These results, together with the testimony of thousands of workers, paint a picture of a health care system that is incapable of taking basic measures to protect its workers. In private Facebook groups, interviews and through polling, nurses across the country are testifying to the dire workplace conditions and scarcity of essential tools needed for fighting the pandemic, especially virus tests and personal protective equipment (PPE).
This shocking level of unpreparedness that was evident in the early stages of the pandemic—when trucks full of bodies idled on the streets of New York and protesting nurses were forced to wear garbage bags instead of medical gowns—has continued into mid-August, five months after the Trump administration declared a national emergency.
Asked to comment on the recent poll results, two nurses who both work at small hospitals in western Massachusetts related their own experiences, on the condition their names be changed to protect their identity. Their statements overwhelmingly confirm the NNU findings.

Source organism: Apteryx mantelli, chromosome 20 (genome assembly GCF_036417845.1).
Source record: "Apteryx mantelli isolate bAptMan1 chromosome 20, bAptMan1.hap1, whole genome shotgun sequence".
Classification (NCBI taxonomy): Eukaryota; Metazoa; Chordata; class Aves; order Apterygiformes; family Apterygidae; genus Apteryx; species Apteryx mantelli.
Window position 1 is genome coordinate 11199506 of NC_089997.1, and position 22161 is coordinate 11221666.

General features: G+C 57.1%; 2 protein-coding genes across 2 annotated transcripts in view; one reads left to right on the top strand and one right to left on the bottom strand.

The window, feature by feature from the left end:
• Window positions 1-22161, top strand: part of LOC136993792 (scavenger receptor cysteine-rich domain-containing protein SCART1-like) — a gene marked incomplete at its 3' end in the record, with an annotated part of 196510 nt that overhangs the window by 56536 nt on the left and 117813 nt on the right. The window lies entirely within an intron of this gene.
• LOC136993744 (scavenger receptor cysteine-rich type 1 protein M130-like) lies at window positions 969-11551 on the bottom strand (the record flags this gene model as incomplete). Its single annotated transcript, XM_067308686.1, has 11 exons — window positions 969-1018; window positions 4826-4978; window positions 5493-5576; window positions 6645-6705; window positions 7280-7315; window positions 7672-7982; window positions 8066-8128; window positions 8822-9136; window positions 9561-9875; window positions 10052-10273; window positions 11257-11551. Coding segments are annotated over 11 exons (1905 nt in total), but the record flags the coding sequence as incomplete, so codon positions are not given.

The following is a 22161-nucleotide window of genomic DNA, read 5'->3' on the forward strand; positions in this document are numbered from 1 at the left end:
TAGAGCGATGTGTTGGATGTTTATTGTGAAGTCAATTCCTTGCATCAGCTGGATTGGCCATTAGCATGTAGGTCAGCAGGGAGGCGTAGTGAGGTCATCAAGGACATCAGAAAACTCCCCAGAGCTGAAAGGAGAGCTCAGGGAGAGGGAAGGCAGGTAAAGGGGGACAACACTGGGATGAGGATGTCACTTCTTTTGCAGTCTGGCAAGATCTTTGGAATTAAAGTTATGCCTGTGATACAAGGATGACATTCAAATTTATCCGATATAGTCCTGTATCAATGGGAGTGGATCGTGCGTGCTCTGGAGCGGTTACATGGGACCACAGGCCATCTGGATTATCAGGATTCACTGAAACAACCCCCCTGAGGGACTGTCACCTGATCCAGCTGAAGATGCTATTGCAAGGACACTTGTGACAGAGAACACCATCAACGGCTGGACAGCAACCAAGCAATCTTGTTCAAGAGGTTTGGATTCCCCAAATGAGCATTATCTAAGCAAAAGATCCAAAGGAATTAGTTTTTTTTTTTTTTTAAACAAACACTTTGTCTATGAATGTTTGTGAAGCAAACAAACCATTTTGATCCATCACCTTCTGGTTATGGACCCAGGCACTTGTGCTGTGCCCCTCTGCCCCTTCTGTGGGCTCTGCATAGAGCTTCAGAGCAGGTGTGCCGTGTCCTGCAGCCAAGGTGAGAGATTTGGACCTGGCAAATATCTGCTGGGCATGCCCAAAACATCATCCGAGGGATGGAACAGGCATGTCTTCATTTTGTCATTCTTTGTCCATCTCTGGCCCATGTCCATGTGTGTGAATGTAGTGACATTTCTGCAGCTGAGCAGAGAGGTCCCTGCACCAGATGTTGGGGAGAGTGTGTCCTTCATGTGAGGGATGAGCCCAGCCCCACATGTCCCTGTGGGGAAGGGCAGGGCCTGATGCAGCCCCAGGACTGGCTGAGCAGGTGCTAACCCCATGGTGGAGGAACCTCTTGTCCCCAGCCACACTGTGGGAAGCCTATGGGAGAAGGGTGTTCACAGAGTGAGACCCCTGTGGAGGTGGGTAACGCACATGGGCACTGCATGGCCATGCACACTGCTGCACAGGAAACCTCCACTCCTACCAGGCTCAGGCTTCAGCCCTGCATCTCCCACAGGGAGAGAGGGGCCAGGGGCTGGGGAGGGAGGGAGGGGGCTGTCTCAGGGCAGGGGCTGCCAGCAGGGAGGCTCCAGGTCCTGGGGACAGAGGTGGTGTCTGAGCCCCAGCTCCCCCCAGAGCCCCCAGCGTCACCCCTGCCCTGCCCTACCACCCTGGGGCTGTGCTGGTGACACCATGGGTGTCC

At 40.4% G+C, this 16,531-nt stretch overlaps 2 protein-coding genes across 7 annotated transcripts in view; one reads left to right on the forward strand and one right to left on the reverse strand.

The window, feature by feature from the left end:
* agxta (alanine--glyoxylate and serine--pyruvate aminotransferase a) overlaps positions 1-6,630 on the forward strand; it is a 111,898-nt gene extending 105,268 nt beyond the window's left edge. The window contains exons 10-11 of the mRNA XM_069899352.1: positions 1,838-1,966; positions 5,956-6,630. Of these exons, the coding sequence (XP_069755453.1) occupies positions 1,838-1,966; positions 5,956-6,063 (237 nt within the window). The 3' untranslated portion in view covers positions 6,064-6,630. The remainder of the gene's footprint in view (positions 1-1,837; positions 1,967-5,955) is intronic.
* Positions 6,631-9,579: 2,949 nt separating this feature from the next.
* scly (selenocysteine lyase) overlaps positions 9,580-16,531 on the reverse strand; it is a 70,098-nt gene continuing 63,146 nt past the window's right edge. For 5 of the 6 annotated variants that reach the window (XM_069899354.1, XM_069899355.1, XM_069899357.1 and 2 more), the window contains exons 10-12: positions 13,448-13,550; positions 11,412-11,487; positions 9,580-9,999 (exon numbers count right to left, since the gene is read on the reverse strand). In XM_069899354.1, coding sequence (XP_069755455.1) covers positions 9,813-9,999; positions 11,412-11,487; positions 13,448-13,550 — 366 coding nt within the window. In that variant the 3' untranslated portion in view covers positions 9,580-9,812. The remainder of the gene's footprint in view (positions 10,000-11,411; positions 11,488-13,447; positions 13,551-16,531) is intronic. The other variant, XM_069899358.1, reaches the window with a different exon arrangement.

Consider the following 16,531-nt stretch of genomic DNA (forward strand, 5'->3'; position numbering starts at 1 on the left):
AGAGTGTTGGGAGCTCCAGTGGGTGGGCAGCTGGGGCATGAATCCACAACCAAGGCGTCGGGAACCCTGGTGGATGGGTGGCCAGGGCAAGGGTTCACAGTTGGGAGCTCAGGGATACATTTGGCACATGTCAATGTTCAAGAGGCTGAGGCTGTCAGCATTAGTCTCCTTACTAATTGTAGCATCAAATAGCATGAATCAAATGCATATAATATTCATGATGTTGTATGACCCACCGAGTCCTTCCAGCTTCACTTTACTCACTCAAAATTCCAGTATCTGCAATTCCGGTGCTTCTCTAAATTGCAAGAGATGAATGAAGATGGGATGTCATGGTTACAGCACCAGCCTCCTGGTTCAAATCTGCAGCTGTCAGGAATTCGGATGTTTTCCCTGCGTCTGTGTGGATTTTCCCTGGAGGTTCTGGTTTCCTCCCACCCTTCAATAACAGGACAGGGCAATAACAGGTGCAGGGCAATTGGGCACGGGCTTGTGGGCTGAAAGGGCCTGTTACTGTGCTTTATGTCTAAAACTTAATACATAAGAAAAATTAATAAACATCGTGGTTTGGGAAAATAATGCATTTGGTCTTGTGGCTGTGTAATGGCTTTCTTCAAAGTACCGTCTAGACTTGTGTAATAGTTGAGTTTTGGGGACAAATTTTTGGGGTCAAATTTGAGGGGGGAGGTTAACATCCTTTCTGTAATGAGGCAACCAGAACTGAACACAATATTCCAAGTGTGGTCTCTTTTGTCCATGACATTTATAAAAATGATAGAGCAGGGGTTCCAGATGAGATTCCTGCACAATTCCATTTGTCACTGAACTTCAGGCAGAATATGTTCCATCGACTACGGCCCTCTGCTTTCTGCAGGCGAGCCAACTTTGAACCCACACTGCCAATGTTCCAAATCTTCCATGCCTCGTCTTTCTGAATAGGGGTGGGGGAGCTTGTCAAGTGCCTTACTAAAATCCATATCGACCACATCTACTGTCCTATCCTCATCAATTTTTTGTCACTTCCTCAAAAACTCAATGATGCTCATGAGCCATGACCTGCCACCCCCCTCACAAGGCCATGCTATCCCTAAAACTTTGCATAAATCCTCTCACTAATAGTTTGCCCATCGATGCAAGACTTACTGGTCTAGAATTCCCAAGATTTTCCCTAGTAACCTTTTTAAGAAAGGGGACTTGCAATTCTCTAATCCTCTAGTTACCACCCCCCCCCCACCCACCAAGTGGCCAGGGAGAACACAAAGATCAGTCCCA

Speaking on PPE and testing, Maya, a nurse in her 30s with 15 years of experience, said:
“At the beginning of the pandemic, some staff had to wear trash bags as gowns and staple used masks together because they were falling apart. Now the hospital is “re-sterilizing” masks, not an approved thing at all.
“Before, you took off your mask as soon as you left the patient’s bedside, and if you needed to go back in you would put on another mask. Now suddenly it’s fine to reuse the same one for a whole week. People got sick from the ‘re-sterilized’ masks, didn’t feel well, had syncopal [fainting] episodes and were passing out. Massachusetts Nursing Association (MNA), our s*** union who claims to be all powerful, fought it so now it’s not ‘forced,’ but we’re still bullied into using them by management.